Guest Author - Chris Curtis
Although classified as a country artist by the music industry, Emmilou Harris is more closely aligned with the folk genre as a singer, songwriter. Many of her songs a poignant stories of life in America.
Red Dirt Girl is about the hopes and dreams of youth and the realities of adulthood. It captures the images of a young girl from small town America with big dreams for adventures in the "great big world" but trapped by her birthright. Emmylou successfully conveys the idea of lost potential and dreams through the poetry of this song. The words and melody are hauntingly beautiful.
The song tells the story of Lillian, through the eyes of her best friend, growing up in rural Alabama - "in a Red Dirt Town, just a little south east of Meridian." We meet Lillian on the front porch on a hot summer's day, with her best friend. The two friends are singing along with the radio and watching Lillian's older brother fixing up his '49 Indian motorcycle. Each clings to the promise of youth and the dreams of the future.
Lillian's youthful dreams are sparked by her older brother, who tells her that he is going to "ride the wind, up around the moon and back again" but, his dreams die on the battlefield of Vietnam. Recognizing there is little hope for a future in her hometown, Lillian makes a vow to renounce her heritage and venture out into the great big world. She dares to dream of the day she will leave the life of a Red Dirt Girl for the excitement of the world beyond its borders; but, she never gets "any further across the line then Meridian."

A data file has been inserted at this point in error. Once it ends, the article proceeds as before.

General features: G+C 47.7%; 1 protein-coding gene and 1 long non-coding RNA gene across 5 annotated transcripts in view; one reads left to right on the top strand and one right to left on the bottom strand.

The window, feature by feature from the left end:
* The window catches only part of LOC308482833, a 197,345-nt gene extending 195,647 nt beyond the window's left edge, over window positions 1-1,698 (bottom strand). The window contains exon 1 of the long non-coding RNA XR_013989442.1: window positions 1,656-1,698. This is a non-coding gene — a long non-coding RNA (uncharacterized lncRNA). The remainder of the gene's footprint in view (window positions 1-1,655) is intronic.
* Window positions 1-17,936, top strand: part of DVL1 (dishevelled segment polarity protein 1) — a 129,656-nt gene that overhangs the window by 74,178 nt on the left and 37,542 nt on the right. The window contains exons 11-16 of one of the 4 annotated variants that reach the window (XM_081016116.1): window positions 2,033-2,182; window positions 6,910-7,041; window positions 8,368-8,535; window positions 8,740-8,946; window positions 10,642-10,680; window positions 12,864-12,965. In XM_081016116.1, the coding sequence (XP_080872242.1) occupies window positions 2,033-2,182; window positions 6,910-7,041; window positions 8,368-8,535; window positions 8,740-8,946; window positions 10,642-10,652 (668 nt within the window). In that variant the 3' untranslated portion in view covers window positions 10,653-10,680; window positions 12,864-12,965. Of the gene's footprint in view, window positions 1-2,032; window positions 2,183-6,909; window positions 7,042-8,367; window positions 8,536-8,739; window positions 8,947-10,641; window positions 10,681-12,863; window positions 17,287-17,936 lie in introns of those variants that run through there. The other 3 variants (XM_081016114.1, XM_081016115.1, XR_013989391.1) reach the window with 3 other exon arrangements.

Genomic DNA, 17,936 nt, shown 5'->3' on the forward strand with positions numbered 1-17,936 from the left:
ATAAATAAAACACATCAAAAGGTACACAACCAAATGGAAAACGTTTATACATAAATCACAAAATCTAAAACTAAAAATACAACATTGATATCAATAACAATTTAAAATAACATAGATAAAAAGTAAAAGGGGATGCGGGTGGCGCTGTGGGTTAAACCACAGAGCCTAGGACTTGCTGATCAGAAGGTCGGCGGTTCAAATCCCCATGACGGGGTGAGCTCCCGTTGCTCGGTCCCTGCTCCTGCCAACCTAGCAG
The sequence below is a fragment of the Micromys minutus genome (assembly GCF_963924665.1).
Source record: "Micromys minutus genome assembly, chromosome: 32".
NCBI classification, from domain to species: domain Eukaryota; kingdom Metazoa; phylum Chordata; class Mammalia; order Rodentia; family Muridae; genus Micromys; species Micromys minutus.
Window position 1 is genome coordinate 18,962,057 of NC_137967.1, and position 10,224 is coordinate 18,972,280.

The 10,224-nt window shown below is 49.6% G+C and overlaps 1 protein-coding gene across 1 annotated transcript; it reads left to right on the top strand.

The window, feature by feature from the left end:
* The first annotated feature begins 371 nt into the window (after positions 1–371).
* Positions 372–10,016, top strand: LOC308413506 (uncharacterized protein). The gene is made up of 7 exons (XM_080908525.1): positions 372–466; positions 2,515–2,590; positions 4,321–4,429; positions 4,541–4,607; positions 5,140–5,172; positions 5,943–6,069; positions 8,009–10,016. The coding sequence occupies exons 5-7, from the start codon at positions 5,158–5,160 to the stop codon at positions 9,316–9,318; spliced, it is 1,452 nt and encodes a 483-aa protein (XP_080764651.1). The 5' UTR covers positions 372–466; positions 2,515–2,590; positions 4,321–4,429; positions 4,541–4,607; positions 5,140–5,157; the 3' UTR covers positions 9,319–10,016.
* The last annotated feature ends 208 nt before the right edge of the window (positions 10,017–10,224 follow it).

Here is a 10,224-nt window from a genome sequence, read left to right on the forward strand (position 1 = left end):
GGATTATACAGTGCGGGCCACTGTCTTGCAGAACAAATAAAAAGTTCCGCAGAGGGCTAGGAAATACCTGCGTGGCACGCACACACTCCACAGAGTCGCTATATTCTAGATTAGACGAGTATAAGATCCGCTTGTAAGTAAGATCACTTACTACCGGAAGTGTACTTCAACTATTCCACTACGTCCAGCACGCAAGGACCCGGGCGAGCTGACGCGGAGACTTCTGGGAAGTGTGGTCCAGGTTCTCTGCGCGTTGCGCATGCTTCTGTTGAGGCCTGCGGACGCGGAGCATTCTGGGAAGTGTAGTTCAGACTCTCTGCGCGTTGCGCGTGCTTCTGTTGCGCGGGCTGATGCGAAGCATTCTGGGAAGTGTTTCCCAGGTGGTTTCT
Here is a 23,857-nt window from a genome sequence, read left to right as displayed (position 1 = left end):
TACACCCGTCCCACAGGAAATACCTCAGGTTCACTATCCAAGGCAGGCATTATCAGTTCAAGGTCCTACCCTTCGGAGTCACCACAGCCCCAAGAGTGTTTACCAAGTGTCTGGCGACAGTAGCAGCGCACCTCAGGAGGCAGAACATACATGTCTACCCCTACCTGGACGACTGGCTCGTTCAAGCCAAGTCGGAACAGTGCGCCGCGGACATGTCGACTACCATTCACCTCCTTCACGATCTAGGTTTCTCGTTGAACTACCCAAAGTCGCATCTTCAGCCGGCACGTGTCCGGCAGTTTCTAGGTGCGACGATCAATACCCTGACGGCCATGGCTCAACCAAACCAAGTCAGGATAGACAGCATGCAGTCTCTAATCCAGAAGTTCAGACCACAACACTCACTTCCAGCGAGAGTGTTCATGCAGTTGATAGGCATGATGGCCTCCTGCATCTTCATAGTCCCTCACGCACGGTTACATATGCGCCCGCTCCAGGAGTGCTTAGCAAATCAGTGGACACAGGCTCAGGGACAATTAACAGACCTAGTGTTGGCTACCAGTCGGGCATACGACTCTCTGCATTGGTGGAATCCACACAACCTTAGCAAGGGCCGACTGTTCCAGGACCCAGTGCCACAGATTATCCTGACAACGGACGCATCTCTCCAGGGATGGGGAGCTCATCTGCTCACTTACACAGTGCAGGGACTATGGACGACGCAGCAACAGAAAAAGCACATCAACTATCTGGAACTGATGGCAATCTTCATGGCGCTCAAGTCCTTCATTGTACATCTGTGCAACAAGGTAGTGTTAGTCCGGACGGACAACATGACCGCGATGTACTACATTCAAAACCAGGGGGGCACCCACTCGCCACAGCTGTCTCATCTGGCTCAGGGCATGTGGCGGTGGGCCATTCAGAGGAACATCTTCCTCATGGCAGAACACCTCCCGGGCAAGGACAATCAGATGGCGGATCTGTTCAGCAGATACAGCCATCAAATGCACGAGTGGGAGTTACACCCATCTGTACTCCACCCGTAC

Following the death of her brother, Lillian begins the slippery slide of lost potential and dreams. She grows up to become pregnant by a local boy. Like so many before and after her, she marries young and by the age of 27 is burdened by 5 kids and a husband she doesn't love. She skids further down heartbreak road to ruin with alcohol and pills to deaden the pain of lost youth and dreams. She's trapped in a life she never wanted with no earthly way out. In the end, there are no headlines in the world news to recognize her passing as she lays "her hammer down in the red dirt ground without a sound." Who will mourn her passing beyond her children and friends?
Some may find the lyrics sad and depressing, but the song reveals the truth of many who by virtue of their birthright never get past the "red dirt line" of their upbringing. We all dream of bigger and better things but the harsh realities of life get in the way of our dreams, just as Lillian's did.
To me, the story is not one of sadness but rather a lesson in life. Few of us are headliners. Rather than dwell on dreams unfilled, focus on what is good in our lives. Make a joyful sound by rejoicing in the ordinary events of our life. Take comfort and nurture our friends and family. Dreams are only dreams, life is what we make it.